Designing A Smart Retirement Income Strategy—5 Questions To Ask

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Designing A Smart Retirement Income Strategy—5 Questions To Ask

You’ve spent years building up your retirement savings, but what comes next is an even bigger challenge: Turning that savings into an income stream that will last as long as you need it to.

To design an effective retirement income strategy, you must consider some key factors and understand your long-term spending needs. Here are five questions to ask that will help you make smart decisions and develop your strategy.

1) How much should I withdraw each year?

How much of your total savings you withdraw each year of retirement depends on how much you have, how much you spend, your other income sources and your financial goals. If you want to leave an inheritance to family members, for example, you will probably withdraw less each year than if you hope to deplete your savings over your lifetime.

Some retirees use what’s called the “4 percent rule,” which says that you can spend 4 percent of your initial savings balance each year of retirement, adjusted for inflation, and your savings should last 30 years. However, that guideline assumes that your portfolio is generating a decent rate of return. How much you decide to withdraw each year should depend on your personal situation and your portfolio’s performance. Keep in mind that spending often fluctuates over the course of retirement, so you may need to adjust your plan accordingly.

2) How should my assets be allocated?

Your investment performance during retirement will affect how long your savings last. Retirees typically reduce their exposure to investment risk gradually over the course of retirement by moving a greater share of their portfolio out of higher risk, higher return investments into certificates of deposit (CDs) or other more conservative savings and investment options. But be careful not to become too conservative in your investing too soon, however, or you risk that your portfolio’s value won’t keep up with inflation.

How you allocate your retirement portfolio will also depend on your goals. Generally speaking, the sooner you need your assets the less risk you should assume.

3) Which accounts should I be withdrawing from?

You may have several types of accounts, such as an employersponsored retirement plan, a traditional individual retirement account (IRA), a Roth IRA and/or a taxable brokerage account. Distributions from each type of account carry their own tax consequences.

For example, you typically pay ordinary income tax on distributions from your traditional IRA while you may pay capital gains tax on all realized gains in your taxable brokerage account. Distributions from a Roth account are normally tax-free, since you received no upfront tax break when you put money into the Roth.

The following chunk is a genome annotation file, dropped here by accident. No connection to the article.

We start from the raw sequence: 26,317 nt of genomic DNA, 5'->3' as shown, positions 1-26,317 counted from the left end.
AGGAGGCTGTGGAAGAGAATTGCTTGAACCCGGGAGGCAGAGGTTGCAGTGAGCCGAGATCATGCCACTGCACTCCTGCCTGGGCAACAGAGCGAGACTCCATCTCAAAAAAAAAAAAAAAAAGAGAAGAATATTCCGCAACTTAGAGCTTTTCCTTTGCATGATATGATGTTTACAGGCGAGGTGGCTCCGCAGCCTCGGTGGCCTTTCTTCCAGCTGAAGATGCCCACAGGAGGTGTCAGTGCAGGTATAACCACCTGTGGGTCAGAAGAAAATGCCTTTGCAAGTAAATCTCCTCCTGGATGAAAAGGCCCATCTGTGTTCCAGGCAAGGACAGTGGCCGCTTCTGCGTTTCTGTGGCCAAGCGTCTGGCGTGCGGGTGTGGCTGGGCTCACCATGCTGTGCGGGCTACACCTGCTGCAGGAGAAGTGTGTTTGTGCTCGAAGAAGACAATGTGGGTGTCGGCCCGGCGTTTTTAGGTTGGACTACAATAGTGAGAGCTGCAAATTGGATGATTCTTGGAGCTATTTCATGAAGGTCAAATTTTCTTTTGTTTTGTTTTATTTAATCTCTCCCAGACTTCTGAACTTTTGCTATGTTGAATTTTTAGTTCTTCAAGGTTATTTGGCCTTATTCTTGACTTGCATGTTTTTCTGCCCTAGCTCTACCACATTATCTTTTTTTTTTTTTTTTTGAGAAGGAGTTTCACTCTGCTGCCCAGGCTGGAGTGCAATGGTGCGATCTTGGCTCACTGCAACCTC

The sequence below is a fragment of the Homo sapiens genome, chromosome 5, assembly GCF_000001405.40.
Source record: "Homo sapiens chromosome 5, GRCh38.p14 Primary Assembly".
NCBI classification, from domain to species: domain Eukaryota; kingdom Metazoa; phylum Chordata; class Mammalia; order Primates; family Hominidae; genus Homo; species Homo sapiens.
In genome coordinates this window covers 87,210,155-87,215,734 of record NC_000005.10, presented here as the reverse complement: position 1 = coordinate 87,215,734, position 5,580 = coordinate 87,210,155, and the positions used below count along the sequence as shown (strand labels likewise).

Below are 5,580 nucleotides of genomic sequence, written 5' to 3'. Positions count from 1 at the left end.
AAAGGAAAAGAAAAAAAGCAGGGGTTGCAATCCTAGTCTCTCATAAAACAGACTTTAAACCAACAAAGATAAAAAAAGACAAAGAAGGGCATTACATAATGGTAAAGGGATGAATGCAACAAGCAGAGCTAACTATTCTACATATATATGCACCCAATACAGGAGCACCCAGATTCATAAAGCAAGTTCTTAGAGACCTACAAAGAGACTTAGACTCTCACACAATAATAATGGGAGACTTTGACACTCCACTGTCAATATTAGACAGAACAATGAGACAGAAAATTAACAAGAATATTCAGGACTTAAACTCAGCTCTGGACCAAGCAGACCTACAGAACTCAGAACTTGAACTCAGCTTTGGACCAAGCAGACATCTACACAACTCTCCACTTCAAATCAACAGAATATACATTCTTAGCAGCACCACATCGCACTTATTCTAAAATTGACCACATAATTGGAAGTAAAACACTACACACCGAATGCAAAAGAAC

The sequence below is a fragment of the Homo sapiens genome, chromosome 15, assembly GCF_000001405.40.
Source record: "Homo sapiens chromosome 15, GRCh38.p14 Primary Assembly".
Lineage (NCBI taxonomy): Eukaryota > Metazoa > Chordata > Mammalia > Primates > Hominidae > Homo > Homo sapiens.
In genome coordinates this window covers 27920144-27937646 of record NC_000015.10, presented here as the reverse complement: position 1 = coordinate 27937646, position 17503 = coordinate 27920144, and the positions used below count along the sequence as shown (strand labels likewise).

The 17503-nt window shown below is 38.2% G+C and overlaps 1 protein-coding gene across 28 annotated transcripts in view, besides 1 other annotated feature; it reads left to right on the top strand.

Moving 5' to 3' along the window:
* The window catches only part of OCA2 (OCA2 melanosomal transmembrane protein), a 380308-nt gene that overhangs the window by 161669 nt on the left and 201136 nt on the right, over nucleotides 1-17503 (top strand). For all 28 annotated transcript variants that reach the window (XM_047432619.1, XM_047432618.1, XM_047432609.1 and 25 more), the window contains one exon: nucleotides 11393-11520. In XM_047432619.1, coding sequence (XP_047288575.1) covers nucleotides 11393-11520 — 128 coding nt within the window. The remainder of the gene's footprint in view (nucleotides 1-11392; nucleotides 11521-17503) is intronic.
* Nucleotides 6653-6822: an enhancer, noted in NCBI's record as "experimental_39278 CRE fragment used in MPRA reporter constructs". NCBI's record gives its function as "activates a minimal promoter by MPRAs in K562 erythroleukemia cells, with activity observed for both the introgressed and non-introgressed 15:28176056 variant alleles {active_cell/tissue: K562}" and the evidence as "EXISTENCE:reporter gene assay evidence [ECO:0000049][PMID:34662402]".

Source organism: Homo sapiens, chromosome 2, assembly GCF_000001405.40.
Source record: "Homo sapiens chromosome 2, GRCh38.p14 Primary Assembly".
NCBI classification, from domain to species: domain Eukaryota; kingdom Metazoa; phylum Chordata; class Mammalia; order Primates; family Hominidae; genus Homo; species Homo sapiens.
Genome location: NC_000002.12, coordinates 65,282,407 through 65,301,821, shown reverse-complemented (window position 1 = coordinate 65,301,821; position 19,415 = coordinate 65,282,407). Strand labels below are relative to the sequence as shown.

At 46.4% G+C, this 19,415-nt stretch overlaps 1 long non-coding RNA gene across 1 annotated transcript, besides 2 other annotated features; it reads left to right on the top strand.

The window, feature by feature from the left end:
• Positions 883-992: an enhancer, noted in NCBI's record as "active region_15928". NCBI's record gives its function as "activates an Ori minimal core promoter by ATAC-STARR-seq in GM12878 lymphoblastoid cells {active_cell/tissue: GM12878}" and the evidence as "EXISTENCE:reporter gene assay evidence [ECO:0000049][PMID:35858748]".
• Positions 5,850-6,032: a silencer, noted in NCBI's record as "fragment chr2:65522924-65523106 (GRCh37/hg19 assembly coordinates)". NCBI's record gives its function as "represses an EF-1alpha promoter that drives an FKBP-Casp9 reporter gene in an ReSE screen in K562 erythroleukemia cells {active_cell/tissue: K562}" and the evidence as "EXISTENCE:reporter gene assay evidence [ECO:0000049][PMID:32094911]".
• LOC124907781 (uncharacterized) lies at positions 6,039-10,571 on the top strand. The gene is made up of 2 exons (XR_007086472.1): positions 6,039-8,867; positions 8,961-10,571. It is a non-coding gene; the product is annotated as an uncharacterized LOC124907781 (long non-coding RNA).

Once you turn 70½, you must take annual required minimum distributions (RMDs) from your traditional IRA—so that may be the first account you tap into once you reach that age.

You may want to withdraw from more than one type of account in the same year in order to potentially optimize your tax situation. Doing a so-called Roth conversion of some of your traditional IRA savings may also reduce your long-term tax obligations. You should always consult your CPA or a tax specialist to determine your most favorable options.

4) When should I claim Social Security?

The size of your monthly Social Security retirement benefit will determine how much income you need to generate from personal savings. You can start claiming Social Security as early as age 62, but you will receive a reduced monthly benefit if you do so. Instead, consider waiting until at least full retirement age—which is age 66 for people born between 1943 and 1954 and age 67 for those born in 1960 or later—to increase your benefit amount. You can boost your benefit amount even further by delaying benefits until age 70, which can make sense for people who expect to live well into their 80s and beyond.

5) Am I prepared for unpredictable large expenses?

Beyond planning for regular expenses in retirement—such as housing, utilities, food and entertainment—you will need to have a cushion in case of unexpected large expenses, such as a large health care bill, a new car or long-term care.

Having long-term care insurance or an annuity may help cover certain unexpected costs you may incur.

An advisor with BOK Financial Advisors can help you evaluate your retirement sources and develop an income strategy that makes sense based on your personal situation and long-term goals.

 

Prepared by WSJ Custom Studios

© 2017 BOK Financial. Services provided by BOKF, NA. Member FDIC. Securities, insurance and advisory services offered through BOK Financial Securities, Inc., member FINRA/SIPC and a subsidiary of BOK Financial Corporation. Services may be offered under our trade name, BOK Financial Advisors NOT FDIC INSURED | NO BANK GUARANTEE | MAY LOSE VALUE

The opinions expressed herein reflect the judgment of the author at this date and are subject to change without notice and are not a complete analysis of any sector, industry or security. The content in this document is for informational and educational purposes only and does not constitute legal, tax or investment advice. Always consult with a qualified financial professional, accountant or lawyer for legal, tax and investment advice.

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